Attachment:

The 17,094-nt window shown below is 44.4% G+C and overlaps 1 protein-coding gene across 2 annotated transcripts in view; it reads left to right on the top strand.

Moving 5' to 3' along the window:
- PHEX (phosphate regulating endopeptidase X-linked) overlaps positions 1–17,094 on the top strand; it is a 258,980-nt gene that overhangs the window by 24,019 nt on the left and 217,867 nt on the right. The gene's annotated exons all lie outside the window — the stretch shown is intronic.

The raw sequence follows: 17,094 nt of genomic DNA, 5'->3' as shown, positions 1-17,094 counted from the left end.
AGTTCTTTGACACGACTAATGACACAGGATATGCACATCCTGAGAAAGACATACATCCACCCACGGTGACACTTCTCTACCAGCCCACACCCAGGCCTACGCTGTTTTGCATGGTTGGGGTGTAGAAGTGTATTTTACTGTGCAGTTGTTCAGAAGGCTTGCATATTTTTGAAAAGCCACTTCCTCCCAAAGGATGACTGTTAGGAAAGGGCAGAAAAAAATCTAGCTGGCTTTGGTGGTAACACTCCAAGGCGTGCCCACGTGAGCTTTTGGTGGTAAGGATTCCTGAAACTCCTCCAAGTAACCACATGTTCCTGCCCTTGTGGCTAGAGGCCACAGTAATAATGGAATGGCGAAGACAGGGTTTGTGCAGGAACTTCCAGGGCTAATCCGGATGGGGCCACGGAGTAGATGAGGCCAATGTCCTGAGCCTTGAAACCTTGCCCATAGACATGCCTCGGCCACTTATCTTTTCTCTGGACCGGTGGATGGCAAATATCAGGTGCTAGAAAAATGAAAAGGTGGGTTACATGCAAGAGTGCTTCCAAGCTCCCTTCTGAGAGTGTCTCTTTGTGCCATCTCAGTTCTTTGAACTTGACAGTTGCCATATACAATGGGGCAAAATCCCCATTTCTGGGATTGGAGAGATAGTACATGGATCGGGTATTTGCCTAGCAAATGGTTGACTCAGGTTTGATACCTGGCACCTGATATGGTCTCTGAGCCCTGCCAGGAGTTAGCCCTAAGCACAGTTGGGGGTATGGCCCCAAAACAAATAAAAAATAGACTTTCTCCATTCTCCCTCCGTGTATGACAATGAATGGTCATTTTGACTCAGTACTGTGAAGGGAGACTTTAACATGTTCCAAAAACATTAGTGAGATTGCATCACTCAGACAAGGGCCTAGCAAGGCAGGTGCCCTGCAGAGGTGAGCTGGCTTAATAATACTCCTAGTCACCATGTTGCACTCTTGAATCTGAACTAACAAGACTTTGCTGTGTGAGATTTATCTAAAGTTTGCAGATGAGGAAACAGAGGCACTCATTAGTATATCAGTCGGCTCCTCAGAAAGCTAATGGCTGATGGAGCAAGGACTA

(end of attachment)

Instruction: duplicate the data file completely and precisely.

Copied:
The 17,094-nt window shown below is 44.4% G+C and overlaps 1 protein-coding gene across 2 annotated transcripts in view; it reads left to right on the top strand.

Moving 5' to 3' along the window:
- PHEX (phosphate regulating endopeptidase X-linked) overlaps positions 1–17,094 on the top strand; it is a 258,980-nt gene that overhangs the window by 24,019 nt on the left and 217,867 nt on the right. The gene's annotated exons all lie outside the window — the stretch shown is intronic.

The raw sequence follows: 17,094 nt of genomic DNA, 5'->3' as shown, positions 1-17,094 counted from the left end.
AGTTCTTTGACACGACTAATGACACAGGATATGCACATCCTGAGAAAGACATACATCCACCCACGGTGACACTTCTCTACCAGCCCACACCCAGGCCTACGCTGTTTTGCATGGTTGGGGTGTAGAAGTGTATTTTACTGTGCAGTTGTTCAGAAGGCTTGCATATTTTTGAAAAGCCACTTCCTCCCAAAGGATGACTGTTAGGAAAGGGCAGAAAAAAATCTAGCTGGCTTTGGTGGTAACACTCCAAGGCGTGCCCACGTGAGCTTTTGGTGGTAAGGATTCCTGAAACTCCTCCAAGTAACCACATGTTCCTGCCCTTGTGGCTAGAGGCCACAGTAATAATGGAATGGCGAAGACAGGGTTTGTGCAGGAACTTCCAGGGCTAATCCGGATGGGGCCACGGAGTAGATGAGGCCAATGTCCTGAGCCTTGAAACCTTGCCCATAGACATGCCTCGGCCACTTATCTTTTCTCTGGACCGGTGGATGGCAAATATCAGGTGCTAGAAAAATGAAAAGGTGGGTTACATGCAAGAGTGCTTCCAAGCTCCCTTCTGAGAGTGTCTCTTTGTGCCATCTCAGTTCTTTGAACTTGACAGTTGCCATATACAATGGGGCAAAATCCCCATTTCTGGGATTGGAGAGATAGTACATGGATCGGGTATTTGCCTAGCAAATGGTTGACTCAGGTTTGATACCTGGCACCTGATATGGTCTCTGAGCCCTGCCAGGAGTTAGCCCTAAGCACAGTTGGGGGTATGGCCCCAAAACAAATAAAAAATAGACTTTCTCCATTCTCCCTCCGTGTATGACAATGAATGGTCATTTTGACTCAGTACTGTGAAGGGAGACTTTAACATGTTCCAAAAACATTAGTGAGATTGCATCACTCAGACAAGGGCCTAGCAAGGCAGGTGCCCTGCAGAGGTGAGCTGGCTTAATAATACTCCTAGTCACCATGTTGCACTCTTGAATCTGAACTAACAAGACTTTGCTGTGTGAGATTTATCTAAAGTTTGCAGATGAGGAAACAGAGGCACTCATTAGTATATCAGTCGGCTCCTCAGAAAGCTAATGGCTGATGGAGCAAGGACTA